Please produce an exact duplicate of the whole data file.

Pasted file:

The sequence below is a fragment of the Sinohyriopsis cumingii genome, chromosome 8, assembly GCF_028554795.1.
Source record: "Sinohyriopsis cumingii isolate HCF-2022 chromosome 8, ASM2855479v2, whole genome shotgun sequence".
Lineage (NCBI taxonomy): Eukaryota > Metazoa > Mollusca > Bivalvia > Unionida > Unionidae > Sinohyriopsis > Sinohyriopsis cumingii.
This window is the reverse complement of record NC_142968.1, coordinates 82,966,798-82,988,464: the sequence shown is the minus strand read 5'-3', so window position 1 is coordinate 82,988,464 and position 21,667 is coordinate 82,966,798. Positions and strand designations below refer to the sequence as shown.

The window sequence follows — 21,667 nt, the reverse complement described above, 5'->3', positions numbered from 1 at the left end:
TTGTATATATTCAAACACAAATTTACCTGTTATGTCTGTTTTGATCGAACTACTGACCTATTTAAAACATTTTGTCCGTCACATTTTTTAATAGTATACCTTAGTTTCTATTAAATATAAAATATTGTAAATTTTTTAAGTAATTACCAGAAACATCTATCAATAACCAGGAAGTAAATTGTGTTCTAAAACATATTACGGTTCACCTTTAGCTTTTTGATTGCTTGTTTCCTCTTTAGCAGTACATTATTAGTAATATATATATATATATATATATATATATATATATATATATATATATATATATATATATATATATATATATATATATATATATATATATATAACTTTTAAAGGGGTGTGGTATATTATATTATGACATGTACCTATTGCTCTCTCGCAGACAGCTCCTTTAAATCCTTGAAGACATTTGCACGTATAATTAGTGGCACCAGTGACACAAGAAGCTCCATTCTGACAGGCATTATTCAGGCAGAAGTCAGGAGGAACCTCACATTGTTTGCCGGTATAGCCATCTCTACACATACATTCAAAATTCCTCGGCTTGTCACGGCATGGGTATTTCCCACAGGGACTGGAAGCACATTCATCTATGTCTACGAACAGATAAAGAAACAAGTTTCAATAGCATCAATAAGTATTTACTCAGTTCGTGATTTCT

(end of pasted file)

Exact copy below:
The sequence below is a fragment of the Sinohyriopsis cumingii genome, chromosome 8, assembly GCF_028554795.1.
Source record: "Sinohyriopsis cumingii isolate HCF-2022 chromosome 8, ASM2855479v2, whole genome shotgun sequence".
Lineage (NCBI taxonomy): Eukaryota > Metazoa > Mollusca > Bivalvia > Unionida > Unionidae > Sinohyriopsis > Sinohyriopsis cumingii.
This window is the reverse complement of record NC_142968.1, coordinates 82,966,798-82,988,464: the sequence shown is the minus strand read 5'-3', so window position 1 is coordinate 82,988,464 and position 21,667 is coordinate 82,966,798. Positions and strand designations below refer to the sequence as shown.

The window sequence follows — 21,667 nt, the reverse complement described above, 5'->3', positions numbered from 1 at the left end:
TTGTATATATTCAAACACAAATTTACCTGTTATGTCTGTTTTGATCGAACTACTGACCTATTTAAAACATTTTGTCCGTCACATTTTTTAATAGTATACCTTAGTTTCTATTAAATATAAAATATTGTAAATTTTTTAAGTAATTACCAGAAACATCTATCAATAACCAGGAAGTAAATTGTGTTCTAAAACATATTACGGTTCACCTTTAGCTTTTTGATTGCTTGTTTCCTCTTTAGCAGTACATTATTAGTAATATATATATATATATATATATATATATATATATATATATATATATATATATATATATATATATATATATATATATATATATATATATATAACTTTTAAAGGGGTGTGGTATATTATATTATGACATGTACCTATTGCTCTCTCGCAGACAGCTCCTTTAAATCCTTGAAGACATTTGCACGTATAATTAGTGGCACCAGTGACACAAGAAGCTCCATTCTGACAGGCATTATTCAGGCAGAAGTCAGGAGGAACCTCACATTGTTTGCCGGTATAGCCATCTCTACACATACATTCAAAATTCCTCGGCTTGTCACGGCATGGGTATTTCCCACAGGGACTGGAAGCACATTCATCTATGTCTACGAACAGATAAAGAAACAAGTTTCAATAGCATCAATAAGTATTTACTCAGTTCGTGATTTCT